Gatwick has been a leading airport innovator for many years and the airport’s ongoing relationship with Plug & Play, a Silicon Valley accelerator, is one way the transport hub stays ahead of the curve and manages to maintain its crown of being the world’s most efficient single runway airport.
Going forward, new technology and innovation will also help the airport to grow by allowing the airport to make better use of its existing main runway and also by helping it to bring its standby runway into regular use.
Plug & Play introduces new tech start-ups and entrepreneurs from around the globe to established businesses, with a view to fast tracking their innovations and driving forward improvements at scale across a particular sector, in this case airports.
Through this relationship, Plug & Play recently hosted an event at Gatwick Airport that brought tech start-ups from the UK, USA, India, Israel, Austria and Denmark together with airports, airlines and universities to help drive airport innovation forward.
Local universities also attended, including the University of Sussex and the University of Chichester, as did business groups including the Chambers of Commerce from both Horley and Crawley.
Sixteen start-up companies from around the world pitched their products to event attendees. Five ‘reverse-pitches’ were also given by airport users – including pilots, airfield staff and others who work at the airport - to highlight challenges that they face so that the start-ups could take these away and work up possible future solutions.
Start-ups present included:
• London and Copenhagen-based platforms that connect travellers with hotels and shops where they can store bags – without searching for a specialist luggage facility.
• Paris-based start-up that helps airlines improve fuel efficiency – saving money and emissions.
• A New York-based firm that uses machine learning predict flight disruption and automatically rebook passengers on alternative flights.
• A London-based start-up that aims to make air travel ‘baggage-less’ by checking-in luggage at home and delivering it to the passenger’s final destination.
Presenting at the event was Abhi Chacko, Head of Innovation at Gatwick Airport, who gave an overview of recent innovations at the airport, including a passenger chatbot and the use of computer vision to measure the amount of hand luggage due to go on an aircraft.
He said: “This event kick-started numerous discussions that may not otherwise have happened and we hope it will supercharge airport innovation at Gatwick and other airports across the UK and further afield.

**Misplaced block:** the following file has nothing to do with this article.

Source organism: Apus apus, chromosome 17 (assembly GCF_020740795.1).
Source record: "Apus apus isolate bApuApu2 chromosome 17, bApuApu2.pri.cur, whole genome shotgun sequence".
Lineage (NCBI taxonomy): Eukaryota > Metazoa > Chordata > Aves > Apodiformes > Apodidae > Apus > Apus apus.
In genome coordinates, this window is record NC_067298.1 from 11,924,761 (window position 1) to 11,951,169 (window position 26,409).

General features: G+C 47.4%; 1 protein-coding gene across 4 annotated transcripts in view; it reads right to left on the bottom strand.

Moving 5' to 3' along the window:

“By deploying the latest innovations, Gatwick has been able to deliver some best in class passenger services. Technology moves fast however and events like this help Gatwick and VINCI Airports to stay ahead of the curve so we can become early adopters of appropriate advances that will improve the service we offer passengers.”
Machine learning to prioritise flights most at risk of delay
Abhi Chacko discusses some recent innovations at Gatwick:
“We obviously want our flights to depart on time but by conventional methods are only able to predict the departure times accurately in advance about 50% of the time.
“We are however now using machine learning to predict the departure time. The machine considers a range of multiple factors – passenger numbers, bags, destination, airfield condition, flight and service history, and will predict when the flight is going to depart. We are now getting it right around 70% of the time and we use the new technology to prioritise the flights that are at most risk of delay and deploy additional resources to help our airline partners get their aircraft away on time.”
Digital management of the aircraft turn
“One of the most critical, but fragmented processes in the airport is the management of the aircraft turn around. It's currently all done using radio and paper.
“We are building an integrated digital platform called “AirTurn” where all stakeholders - captain, crew, boarding agent, bag handler and turn lead – can collaborate and communicate in real time. The users will mark the start/stop of their tasks on the tool and we get a full history of the turns and can use it to fine tune the process over time.
“We can also now detect turn events automatically using computer vision with cameras pointing down to the stands that can detect the jet bridge connecting, cargo doors opening and power connecting.”
Managing aircraft line maintenance digitally
“Another paper and radio process is aircraft line maintenance, which we are streamlining and creating a digital solution for called ‘LineMate’. This will simplify the interactions among captain, aircraft engineer and the control room, and make it more efficient. Solutions like this would be particularly relevant given the Boeing maintenance hanger which will soon be operational at Gatwick.”
Chatbot and Alexa skill
“We have already enabled flight enquiry on Alexa and we have now introduced a Chatbot for passengers on Facebook Messenger to answer typical questions from passengers on flight times, airport facilities etc. Once this has bedded in we will roll it out on Apple iMessage and Whatsapp.”